NVIDIA makes some of the most popular graphic accelerators and churns out one extremely successful product after another. NVIDIA video cards are used by many worldwide and their long running GeForce line of cards is more configurable than ever. Thanks to NVIDIA's world class Detonator drivers one can go deep into the heart of your card and configure many features; however, there are more that remain unseen which is why we will employ the help of Rivatuner.
Rivatuner is not the only NVIDIA tweaking program out there. NVmax is another excellent package that is now unfortunately defunct although you can still find news and reviews on the latest 3D technology on their website. A number of other, simpler ways to tweak can be found adding additional options to your existing NVIDIA driver package. An excellent example is a registry tweak such as Coolbits, which adds software overclocking support to all NVIDIA cards.
The refresh rate lock is one the most frustrating issues plaguing nearly all video cards on the Win2K/XP systems. The problem is such that Windows has the nasty habit of forcing a 60Hz refresh-rate in all games in hopes of greater compatibility. Fortunately there are a number of simple programs available that can force Windows to use any refresh-rate you wish in each resolution.
Our favorite program for this task is NVRefresh Tool 1.0. This program is no different from many of the others available, other than it is religiously updated, and unlike some, we have never had any compatibility problems with newer drivers. If you would rather not deal with a program that modifies drivers to fix the refresh-rate problem, then you may want to take a look at RefreshLock. RefreshLock resides in the system tray and will intercept the drivers' false refresh-rate call, and apply a refresh-rate fix, bypassing the drivers entirely.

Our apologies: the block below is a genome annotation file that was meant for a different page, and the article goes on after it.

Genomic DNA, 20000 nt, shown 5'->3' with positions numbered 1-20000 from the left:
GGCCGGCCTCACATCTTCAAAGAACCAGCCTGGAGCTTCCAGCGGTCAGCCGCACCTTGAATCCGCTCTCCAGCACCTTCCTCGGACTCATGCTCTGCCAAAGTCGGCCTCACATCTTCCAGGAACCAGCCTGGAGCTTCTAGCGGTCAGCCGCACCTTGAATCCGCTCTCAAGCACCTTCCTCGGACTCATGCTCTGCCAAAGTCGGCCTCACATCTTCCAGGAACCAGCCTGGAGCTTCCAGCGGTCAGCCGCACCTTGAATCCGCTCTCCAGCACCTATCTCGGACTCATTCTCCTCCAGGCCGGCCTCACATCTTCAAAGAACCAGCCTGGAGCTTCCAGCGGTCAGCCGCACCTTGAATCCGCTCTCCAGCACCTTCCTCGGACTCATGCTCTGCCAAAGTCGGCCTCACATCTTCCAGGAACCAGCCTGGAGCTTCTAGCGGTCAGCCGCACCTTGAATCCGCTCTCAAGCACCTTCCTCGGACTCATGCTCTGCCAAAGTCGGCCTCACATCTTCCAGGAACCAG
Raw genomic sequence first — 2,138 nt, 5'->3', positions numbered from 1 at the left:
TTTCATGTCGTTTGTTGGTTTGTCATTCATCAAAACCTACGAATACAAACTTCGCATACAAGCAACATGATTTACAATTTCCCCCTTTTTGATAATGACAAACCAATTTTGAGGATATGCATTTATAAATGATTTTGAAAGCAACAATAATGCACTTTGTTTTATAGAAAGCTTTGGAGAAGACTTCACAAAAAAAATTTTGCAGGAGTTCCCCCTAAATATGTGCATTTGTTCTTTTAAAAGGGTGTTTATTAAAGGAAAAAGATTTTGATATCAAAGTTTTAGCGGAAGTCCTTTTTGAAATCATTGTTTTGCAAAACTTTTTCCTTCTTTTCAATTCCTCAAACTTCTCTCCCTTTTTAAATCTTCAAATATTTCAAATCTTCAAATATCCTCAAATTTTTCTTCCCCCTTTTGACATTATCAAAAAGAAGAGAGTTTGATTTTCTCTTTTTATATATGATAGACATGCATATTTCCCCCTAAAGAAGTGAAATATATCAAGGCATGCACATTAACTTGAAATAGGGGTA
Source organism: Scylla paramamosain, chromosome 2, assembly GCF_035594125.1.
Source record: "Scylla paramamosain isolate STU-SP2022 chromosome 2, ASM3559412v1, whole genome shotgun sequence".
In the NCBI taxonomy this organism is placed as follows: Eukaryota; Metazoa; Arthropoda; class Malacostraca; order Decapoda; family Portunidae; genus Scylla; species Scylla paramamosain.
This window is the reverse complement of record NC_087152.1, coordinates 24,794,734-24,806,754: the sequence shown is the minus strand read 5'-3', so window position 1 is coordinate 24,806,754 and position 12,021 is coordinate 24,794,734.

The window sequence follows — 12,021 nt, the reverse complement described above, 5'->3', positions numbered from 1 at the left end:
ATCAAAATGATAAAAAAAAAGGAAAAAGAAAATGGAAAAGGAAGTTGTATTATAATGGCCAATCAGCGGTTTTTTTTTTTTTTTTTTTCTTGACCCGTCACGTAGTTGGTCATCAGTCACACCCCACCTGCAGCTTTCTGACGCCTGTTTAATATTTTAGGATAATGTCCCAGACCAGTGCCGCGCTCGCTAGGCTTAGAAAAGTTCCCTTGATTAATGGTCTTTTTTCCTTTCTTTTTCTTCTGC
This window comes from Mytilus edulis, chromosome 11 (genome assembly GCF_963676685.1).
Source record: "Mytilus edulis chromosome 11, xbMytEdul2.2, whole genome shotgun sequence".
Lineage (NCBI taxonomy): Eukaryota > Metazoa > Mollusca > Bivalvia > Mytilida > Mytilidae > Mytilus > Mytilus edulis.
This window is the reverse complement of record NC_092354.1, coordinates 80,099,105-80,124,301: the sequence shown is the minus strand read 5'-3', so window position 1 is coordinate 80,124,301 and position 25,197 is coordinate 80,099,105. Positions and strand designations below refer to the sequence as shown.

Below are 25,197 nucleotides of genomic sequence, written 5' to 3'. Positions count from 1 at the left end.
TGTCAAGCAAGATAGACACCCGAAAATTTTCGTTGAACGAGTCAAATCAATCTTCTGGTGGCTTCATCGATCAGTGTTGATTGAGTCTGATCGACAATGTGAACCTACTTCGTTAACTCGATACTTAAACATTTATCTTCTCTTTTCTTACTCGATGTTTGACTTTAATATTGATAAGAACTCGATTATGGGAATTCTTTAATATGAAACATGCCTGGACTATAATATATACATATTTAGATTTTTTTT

NVIDIA generally does a very good job at providing a number of ways to tweak the visual quality and speed with various tabs in their drivers. After we take a brief look at what we can do with NVIDIA's standard drivers, we will take a look at Rivatuner for some extreme tweaking action.
NVIDIA's driver tabs can be accessed by right clicking on the desktop, navigating to the settings tab, and clicking the advanced button in the lower right-hand corner. Finally for the advanced options, we need to click on the tab labeled with the model of your video card, then click on the additional properties button.
This tab, as the title suggests, deals with the configuration of anti-aliasing in 3D applications and games. You can set the drivers to look for anti-aliasing settings in games, or can manually force various levels of anti-aliasing. There are four different levels of anti-aliasing that can be applied, 2X, Quincunx, 4X and 4XS, the latter of which can only be applied to Direct 3D Games.
The "best" anti-aliasing setting really depends on personal preference. If you're running a GeForce4-based card, 2X is nearly free in all games so it's always a good idea to run with at least that level enabled. If you want a smoother screen than you may want to try Quincunx which provides 4X level anti-aliasing with the performance impact of 2X. However, Quincunx tends to blur textures and text unlike traditional 2X or 4X, so if you plan on running Quincunx you may want to try some Anisotropic filtering at the same time in an attempt to cancel out the potential for blurring.